Dr Akosua Sarpong, Central Regional Director of the Ghana Health Service (GHS) has underscored the need for the public to be fed with the right information about the novel Coronavirus (COVID-19).
She said sharing reliable, adequate and truthful information was crucial for controlling the pandemic and therefore, Information Officers and Communicators should be mindful of the information they gave out to the public.
Dr Sarpong said this at a day’s training workshop for Metropolitan, Municipal and District Information Officers (MMDIO) and Communicators in the Central Region on Friday.
It was to educate and build their technical capacities on the COVID-19 pandemic for them to be able to effectively sensitize the public on the disease to prevent its spread.
She said lack of adequate and right information created room for rumours and misconception and had the tendency of putting more lives at risk.
Mrs Manacia Asamoah, Regional Director of the Information Service Department (ISD), who took the officers through the training, urged the MMDIOs to be diligent and propagate the message of calm and not “spread fear”.
She charged them to sensitise the public to know the causes, symptoms and prevention of the COVID-19.
The symptoms include fever, running nose, cough, sore throat, breathing difficulties and possible headache.
Mrs Asamoah further admonished the information officers to leverage on community information centres to reach a larger section of the public, while encouraging them to make the message as simple as possible.
Participants were taken through some of the frequently asked questions about the virus and answers provided to be communicated to the general public.
Practising proper handwashing with soap under running water, observing social distancing and covering nose and mouth with either tissue or folded elbow during sneezing or coughing could curb the spread of the COVID-19.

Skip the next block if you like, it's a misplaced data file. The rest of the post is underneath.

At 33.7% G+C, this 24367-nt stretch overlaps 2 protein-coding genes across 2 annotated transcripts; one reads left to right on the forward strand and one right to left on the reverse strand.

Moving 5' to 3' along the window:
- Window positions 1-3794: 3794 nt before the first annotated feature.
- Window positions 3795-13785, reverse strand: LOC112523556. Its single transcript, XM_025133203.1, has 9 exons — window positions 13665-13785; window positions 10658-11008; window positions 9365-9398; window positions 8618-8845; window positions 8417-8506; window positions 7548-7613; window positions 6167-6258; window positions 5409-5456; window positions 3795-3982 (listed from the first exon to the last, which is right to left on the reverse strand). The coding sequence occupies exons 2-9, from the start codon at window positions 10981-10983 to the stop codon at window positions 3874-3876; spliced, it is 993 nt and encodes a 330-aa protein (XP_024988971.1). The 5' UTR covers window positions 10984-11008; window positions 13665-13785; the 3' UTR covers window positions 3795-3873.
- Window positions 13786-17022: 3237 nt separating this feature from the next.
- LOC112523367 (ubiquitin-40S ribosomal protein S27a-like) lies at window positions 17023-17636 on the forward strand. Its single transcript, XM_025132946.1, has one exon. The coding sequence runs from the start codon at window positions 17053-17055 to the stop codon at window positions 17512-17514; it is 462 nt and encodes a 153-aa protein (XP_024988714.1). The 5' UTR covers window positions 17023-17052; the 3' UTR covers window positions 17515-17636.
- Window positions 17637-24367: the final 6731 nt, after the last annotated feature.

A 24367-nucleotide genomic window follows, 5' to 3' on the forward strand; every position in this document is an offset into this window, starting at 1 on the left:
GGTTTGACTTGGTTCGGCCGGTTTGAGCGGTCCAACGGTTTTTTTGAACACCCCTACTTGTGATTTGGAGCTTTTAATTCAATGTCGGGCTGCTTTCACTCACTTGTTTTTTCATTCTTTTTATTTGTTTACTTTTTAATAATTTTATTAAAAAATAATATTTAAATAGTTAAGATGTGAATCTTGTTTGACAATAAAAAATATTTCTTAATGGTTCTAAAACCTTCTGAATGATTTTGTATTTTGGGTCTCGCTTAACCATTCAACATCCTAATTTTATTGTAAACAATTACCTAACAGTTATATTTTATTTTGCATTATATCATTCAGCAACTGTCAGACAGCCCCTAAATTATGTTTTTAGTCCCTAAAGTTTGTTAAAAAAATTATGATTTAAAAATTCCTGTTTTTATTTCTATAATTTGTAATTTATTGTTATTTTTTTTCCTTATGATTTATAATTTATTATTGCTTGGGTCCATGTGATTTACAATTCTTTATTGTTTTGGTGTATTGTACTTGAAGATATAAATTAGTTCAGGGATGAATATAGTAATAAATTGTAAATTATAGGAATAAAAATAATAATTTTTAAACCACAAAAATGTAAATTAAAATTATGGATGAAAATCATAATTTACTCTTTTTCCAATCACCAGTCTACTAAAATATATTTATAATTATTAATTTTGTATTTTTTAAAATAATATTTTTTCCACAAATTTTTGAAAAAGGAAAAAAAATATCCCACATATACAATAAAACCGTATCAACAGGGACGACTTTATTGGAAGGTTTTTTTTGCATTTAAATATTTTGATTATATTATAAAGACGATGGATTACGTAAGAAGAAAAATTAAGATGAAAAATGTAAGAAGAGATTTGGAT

Mr Mathew Ahwireng, Regional Health Promotion Manager who took the participants through ‘Risk Communication in COVID-19 Emergency Response’ said risk communication was essential in the management of an outbreak.
He said District Public Health Emergency Committee had been re-activated and the Information Officers were automatic members of the committee and urged them to take their activities serious.
Systems to track and detect rumours and public perceptions would be developed and responded to accordingly by the Committee, adding that public perceptions were useful tools to work with in times of an outbreak or pandemic.
Mr Ahwireng encouraged the information officers to use social media to engage the public but cautioned them to follow the protocols to avoid sharing conflicting information.
Giving a situation report in the Central Region in respect to the COVID-19, Mr Ahwireng said four health facilities have been designated as centres, adding that the Region was adequately prepared.
He announced that eight suspected cases, which were sent to Nugochi for testing proved negative and called on the people in the Region to remain calm as it had not recorded any case of the disease.
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